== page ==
Heterogeneity of existing physician burnout studies impairs analyses of longitudinal trends, geographic distribution, and organizational factors impacting physician burnout. The Department of Veterans Affairs (VA) is one of the largest integrated healthcare systems in the USA, offering a unique opportunity to study burnout across VA sites and time.
To characterize longitudinal burnout trends of VA physicians and assess organizational characteristics and geographic distribution associated with physician burnout.
Longitudinal study of the VA All Employee Survey during 2013-2017.
Self-identified physicians practicing in one of nine clinical service areas at 140 VA sites nationwide.
We identified burnout using a validated definition adapted from the Maslach Burnout Inventory and characterized burnout trends for physicians in different clinical service areas. We used clustering analysis to categorize sites based on their burnout rates over time, and compared organizational characteristics and geographic distribution of high, medium, and low burnout categories.
We identified 40,382 physician responses from 140 VA sites. Mean burnout rates across all physicians ranged from 34.3% in 2013 to a high of 39.0% in 2014. Primary care physicians had the highest burnout. High burnout sites were more likely to be rural and non-teaching, have lower complexity (i.e., offer fewer advanced clinical services), and have fewer unique patients per site.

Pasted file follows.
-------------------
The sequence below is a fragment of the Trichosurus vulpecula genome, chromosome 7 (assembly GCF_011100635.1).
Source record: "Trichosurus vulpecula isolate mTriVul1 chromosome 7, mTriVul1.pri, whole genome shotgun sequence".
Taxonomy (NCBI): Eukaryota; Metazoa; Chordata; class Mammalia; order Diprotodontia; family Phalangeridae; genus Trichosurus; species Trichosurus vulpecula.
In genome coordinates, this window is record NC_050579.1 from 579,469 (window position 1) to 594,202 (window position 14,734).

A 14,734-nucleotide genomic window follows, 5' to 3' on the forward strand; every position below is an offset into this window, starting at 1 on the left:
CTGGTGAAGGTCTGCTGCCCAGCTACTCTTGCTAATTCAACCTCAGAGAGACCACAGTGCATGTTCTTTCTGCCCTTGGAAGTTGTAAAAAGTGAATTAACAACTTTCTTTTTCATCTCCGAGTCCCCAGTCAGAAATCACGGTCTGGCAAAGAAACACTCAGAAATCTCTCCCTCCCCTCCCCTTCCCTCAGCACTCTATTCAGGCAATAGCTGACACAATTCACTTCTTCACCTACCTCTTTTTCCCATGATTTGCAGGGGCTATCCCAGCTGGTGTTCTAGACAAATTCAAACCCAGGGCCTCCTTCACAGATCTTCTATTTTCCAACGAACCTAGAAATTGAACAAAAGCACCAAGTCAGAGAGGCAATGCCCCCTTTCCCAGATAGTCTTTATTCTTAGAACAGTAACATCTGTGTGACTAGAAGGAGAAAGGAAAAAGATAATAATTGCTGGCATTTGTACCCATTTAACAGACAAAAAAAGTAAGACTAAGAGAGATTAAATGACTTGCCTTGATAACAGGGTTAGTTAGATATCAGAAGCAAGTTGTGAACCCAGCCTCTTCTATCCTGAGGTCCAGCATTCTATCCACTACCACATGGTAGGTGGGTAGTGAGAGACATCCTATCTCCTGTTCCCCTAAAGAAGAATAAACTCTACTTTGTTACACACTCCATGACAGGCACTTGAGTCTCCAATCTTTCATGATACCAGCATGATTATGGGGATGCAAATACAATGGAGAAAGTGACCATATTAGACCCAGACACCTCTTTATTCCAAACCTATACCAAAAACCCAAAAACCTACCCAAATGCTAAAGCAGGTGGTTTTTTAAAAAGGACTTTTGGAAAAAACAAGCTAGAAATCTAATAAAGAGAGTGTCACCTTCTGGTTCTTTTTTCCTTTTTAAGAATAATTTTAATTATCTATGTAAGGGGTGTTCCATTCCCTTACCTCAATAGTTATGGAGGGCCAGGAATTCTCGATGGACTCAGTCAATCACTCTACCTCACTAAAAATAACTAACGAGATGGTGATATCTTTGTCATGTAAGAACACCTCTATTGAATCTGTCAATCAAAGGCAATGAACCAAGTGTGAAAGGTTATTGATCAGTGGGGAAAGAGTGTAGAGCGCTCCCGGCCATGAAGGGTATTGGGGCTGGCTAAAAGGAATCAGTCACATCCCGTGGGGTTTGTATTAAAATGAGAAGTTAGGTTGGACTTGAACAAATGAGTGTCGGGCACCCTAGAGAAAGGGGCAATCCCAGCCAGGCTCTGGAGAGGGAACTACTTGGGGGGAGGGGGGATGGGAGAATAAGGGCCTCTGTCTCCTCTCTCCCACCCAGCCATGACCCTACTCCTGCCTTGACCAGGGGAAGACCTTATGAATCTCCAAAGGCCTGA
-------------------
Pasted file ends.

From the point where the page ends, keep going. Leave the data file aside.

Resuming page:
VA physician burnout was lower than previously described in many non-VA studies and was relatively stable over time. These findings may be due to unique characteristics of the VA practice environment. Nonetheless, with over a third of VA physicians reporting burnout, organizational interventions are needed. Primary care physicians and those practicing at small, rural sites have higher rates of burnout and may warrant more focused attention. Our results can guide targeted interventions to promote VA physician well-being and inform efforts to address burnout in diverse clinical settings.